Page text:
Lewis Carroll and His Illustrators: Collaborations and Correspondence, 1865 1898

Collaborations and Correspondence, 1865-1898
Cornell University Press
  • erscheint ca. am 18. September 2003
  • Buch
  • |
  • Hardcover
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  • 392 Seiten
978-0-8014-4148-6 (ISBN)
This new collection of the letters that Lewis Carroll wrote to the illustrators and prospective illustrators of his books affords fresh insights into Carroll's complex character, traces the history of the books that became great classics of the Victorian era, and charts the sometimes tempestuous seas of Carroll's relationships with his correspondents. Carroll, a meticulous artist, made detailed demands upon his illustrators, who included John Tenniel, Henry Holiday, Arthur Burdett Frost, Harry Furniss, and Gertrude Thomson. "Lewis Carroll and His Illustrators reveals the author as an expert in the details of book production in an age in which new technologies repeatedly altered the publishing process. Morton N. Cohen and Edward Wakeling's general introduction to the volume looks at Lewis Carroll the man and touches on his place in Victorian publishing. Each group of letters is preceded by an introduction that includes a brief biography of the artist and a summary of his or her collaboration with Carroll. Many of the letters include Carroll's own sketches as aids to his collaborators. Comparison of these sketches with the artists' final drawings, also included, shed light on the genesis of the illustrations. Some letters from the illustrators to Carroll, also printed here, add greater insight into the process.
  • Englisch
  • Ithaca
  • |
  • USA
  • Für höhere Schule und Studium
  • |
  • Für Beruf und Forschung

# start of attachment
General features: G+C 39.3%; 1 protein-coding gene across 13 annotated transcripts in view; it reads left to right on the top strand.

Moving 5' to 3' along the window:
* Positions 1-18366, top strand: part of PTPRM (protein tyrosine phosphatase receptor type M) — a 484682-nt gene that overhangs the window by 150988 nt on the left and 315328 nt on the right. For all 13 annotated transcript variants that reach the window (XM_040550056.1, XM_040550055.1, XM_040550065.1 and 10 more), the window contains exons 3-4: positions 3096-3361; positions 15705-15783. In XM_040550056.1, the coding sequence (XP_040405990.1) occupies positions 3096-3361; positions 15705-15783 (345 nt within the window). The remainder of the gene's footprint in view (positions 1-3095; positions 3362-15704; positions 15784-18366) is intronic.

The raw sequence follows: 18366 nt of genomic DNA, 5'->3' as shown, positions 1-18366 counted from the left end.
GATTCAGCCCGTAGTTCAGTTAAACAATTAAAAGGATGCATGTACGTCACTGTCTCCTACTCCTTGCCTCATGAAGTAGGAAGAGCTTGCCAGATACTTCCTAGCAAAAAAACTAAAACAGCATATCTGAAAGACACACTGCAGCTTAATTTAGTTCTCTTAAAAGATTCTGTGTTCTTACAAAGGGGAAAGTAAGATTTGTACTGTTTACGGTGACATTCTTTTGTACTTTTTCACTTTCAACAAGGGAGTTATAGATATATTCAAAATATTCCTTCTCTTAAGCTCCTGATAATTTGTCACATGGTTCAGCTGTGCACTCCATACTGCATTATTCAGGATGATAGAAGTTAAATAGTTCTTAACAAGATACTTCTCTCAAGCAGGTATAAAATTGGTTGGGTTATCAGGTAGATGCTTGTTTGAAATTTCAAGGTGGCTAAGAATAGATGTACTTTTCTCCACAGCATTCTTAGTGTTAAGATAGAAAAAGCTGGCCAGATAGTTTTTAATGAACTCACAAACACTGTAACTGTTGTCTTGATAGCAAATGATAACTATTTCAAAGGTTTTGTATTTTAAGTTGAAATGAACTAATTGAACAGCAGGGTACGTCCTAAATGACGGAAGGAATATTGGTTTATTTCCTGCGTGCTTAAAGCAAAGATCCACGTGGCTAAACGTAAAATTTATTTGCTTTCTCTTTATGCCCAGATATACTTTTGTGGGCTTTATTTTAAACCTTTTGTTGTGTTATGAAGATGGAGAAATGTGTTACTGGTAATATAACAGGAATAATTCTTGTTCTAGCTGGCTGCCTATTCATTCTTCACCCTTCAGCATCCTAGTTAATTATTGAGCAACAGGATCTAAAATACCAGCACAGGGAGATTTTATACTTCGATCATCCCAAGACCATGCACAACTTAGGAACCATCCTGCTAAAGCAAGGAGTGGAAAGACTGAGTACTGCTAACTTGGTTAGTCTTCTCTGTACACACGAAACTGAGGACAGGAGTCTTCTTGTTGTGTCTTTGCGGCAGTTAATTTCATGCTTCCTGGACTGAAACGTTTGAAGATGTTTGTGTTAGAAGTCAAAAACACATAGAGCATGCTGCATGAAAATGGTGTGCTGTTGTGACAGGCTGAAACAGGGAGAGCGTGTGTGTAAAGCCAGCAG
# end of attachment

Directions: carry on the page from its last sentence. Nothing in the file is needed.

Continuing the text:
• Höhe: 209 mm
  • |
  • Breite: 187 mm
  • |
  • Dicke: 31 mm
  • 826 gr
978-0-8014-4148-6 (9780801441486)
080144148X (080144148X)
"This handsome volume contains more than two hundred letters that Lewis Carroll wrote to his illustrators, only forty of which have previously appeared in print. Making such material available seems like a wonderful idea, given the key role that pictures play in Carroll's books, as well as the astonishing extent to which the author involved himself in the production of these illustrations."-Marah Gubar, University of Pittsburgh, Children's Literature Association Quarterly Vol. 29 Nos. 1and2, Spring/Summer 2004 "It cannot be stated too clearly that the book is a notable and worthy addition to the literature on Lewis Carroll and will be of huge value to future researchers. The extensive notes are scholarly and accurate."-Selwyn Goodacre, Biographical Society of America, 98:2:231-3, 2004 "Morton Cohen and Edward Wakeling's handsome, generously edited edition is a welcome addition to the field of Carrolliana, and vastly profitable reading for anyone with a love of Victorian illustration and painting."-James Williams, Trinity College, Cambridge, The Art Newspaper 145, March 2004 "This book combines relevant Dodgson correspondence with a consideration of that writer's relationship with each of his artists and their work. It sheds . . . light on the visual dimensions of Alice's Adventures in Wonderland and Through the Looking Glass in particular but also follows this thread through such lesser-known works as The Hunting of the Snark and A Tangled Tale, and it pays attention to such less-renowned illustrators as Henry Holiday, the American Arthur Burdett Frost, and Emily Gertrude Thomson."-Philip V. Allingham, The Victorian Web "Both Cohen and Wakeling have written and edited many books on Carroll. Here they provide good introductions, photographs, and various sketches from the more than 200 letters they have collected (40 previously published)-all of Carroll's letters, some of various artists to Carroll, and miscellaneous writings about Carroll. . . Summing Up: Highly Recommended. Academic Libraries interested in Victorian art and culture and in children's literature, all levels; public collections."-J. R Christopher, Tarleton State University, Choice, March 2004 "Biographical sketches and letters underscore the demands and expectations of Carroll for the words and pictures in his books. . . . Lewis Carroll's overriding sense of perfectionism and his self-taught knowledge of printing and publishing were key in the conditions and demands he placed upon himself and his illustrators. The writings of Emily Gertrude Thomson, 1850-1929, shared the most personal insight on the sensitivity and genius of the man, author Lewis Carroll."-Lisa Cinelli, Bulletin of the Society of Children's Book Writers and Illustrators

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